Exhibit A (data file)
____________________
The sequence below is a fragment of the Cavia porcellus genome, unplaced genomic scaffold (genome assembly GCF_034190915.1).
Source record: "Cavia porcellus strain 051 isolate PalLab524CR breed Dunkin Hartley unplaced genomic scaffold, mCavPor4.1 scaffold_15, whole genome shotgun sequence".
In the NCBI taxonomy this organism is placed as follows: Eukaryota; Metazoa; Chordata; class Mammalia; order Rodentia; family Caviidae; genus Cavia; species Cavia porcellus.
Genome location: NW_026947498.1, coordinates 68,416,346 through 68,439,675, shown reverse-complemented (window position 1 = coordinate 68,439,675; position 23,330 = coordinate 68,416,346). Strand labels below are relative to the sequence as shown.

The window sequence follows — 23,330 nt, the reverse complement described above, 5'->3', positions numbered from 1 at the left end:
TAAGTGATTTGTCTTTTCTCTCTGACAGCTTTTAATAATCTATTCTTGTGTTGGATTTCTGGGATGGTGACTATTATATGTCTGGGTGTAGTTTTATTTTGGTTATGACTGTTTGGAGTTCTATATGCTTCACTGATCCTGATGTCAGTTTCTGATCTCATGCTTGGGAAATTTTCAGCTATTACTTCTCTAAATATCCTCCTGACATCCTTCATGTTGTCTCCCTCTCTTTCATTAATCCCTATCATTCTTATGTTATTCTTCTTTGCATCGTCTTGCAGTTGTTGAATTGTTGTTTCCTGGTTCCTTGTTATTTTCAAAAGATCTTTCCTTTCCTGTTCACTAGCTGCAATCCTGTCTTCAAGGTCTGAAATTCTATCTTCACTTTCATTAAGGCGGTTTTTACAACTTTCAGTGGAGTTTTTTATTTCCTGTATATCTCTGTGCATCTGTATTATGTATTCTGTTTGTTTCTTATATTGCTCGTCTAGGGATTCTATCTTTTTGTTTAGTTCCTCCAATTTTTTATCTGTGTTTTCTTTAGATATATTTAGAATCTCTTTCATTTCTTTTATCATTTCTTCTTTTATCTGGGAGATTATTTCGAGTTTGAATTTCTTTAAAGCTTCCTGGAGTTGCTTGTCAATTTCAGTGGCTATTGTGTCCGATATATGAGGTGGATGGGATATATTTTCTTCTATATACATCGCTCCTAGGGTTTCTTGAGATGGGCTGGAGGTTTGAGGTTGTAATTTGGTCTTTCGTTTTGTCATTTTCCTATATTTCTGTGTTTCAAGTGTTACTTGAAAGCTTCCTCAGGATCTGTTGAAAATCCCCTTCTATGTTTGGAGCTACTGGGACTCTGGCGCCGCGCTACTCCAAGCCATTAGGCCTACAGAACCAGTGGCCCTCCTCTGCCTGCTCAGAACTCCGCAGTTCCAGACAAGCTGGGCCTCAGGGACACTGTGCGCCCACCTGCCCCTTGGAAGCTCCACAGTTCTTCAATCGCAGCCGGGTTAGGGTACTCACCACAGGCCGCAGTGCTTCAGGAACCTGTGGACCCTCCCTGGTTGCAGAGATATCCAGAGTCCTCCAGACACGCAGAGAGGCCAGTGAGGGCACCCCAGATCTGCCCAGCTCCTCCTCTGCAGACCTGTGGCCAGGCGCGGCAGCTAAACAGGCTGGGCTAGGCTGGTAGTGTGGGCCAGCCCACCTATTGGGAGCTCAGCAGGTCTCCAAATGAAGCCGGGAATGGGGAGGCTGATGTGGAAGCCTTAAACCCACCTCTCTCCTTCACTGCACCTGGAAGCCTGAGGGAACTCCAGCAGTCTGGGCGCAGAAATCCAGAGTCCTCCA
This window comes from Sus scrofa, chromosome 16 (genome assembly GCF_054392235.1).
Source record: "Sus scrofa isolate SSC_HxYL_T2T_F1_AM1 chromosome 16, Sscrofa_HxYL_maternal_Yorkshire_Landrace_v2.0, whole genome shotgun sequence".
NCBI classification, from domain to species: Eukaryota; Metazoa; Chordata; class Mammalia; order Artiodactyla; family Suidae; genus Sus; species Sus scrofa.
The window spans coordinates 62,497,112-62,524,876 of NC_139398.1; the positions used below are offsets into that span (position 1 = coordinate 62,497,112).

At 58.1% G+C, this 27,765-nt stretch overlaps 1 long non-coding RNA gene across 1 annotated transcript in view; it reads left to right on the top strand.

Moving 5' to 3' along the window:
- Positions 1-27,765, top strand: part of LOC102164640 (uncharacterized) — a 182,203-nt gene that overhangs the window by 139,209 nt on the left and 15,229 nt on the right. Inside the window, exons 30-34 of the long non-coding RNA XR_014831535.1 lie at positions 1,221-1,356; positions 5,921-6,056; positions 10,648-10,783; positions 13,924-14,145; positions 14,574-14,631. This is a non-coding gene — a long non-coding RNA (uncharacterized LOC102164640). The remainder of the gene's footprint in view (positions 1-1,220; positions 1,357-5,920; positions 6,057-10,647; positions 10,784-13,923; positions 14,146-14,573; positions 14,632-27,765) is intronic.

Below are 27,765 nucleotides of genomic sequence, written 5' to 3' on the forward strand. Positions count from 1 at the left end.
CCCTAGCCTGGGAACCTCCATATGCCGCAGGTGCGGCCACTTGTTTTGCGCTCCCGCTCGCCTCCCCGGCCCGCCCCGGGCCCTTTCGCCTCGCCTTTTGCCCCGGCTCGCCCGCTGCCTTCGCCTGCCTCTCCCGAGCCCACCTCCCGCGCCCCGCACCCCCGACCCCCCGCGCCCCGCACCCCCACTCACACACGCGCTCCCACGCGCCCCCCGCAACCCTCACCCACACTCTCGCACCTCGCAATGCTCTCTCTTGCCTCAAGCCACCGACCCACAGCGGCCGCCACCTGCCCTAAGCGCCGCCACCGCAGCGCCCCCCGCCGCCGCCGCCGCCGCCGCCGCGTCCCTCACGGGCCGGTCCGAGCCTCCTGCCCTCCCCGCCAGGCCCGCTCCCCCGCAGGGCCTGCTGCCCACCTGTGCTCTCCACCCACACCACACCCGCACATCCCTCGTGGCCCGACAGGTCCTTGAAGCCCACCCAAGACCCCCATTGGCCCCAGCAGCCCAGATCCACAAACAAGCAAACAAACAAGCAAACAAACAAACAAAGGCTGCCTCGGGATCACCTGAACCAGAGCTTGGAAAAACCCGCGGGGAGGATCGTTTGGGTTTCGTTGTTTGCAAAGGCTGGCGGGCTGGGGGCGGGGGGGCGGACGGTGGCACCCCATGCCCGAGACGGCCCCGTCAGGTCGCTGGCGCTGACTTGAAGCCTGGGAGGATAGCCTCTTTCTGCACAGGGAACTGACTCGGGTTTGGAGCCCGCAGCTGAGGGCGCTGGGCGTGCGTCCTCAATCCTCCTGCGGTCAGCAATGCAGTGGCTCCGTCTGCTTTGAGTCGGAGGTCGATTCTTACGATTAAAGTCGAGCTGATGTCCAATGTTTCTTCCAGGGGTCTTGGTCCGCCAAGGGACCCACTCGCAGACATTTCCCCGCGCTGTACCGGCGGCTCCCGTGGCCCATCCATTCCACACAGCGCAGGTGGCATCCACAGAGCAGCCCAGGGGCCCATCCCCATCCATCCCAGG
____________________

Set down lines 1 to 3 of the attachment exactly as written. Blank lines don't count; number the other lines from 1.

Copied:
The sequence below is a fragment of the Cavia porcellus genome, unplaced genomic scaffold (genome assembly GCF_034190915.1).
Source record: "Cavia porcellus strain 051 isolate PalLab524CR breed Dunkin Hartley unplaced genomic scaffold, mCavPor4.1 scaffold_15, whole genome shotgun sequence".
In the NCBI taxonomy this organism is placed as follows: Eukaryota; Metazoa; Chordata; class Mammalia; order Rodentia; family Caviidae; genus Cavia; species Cavia porcellus.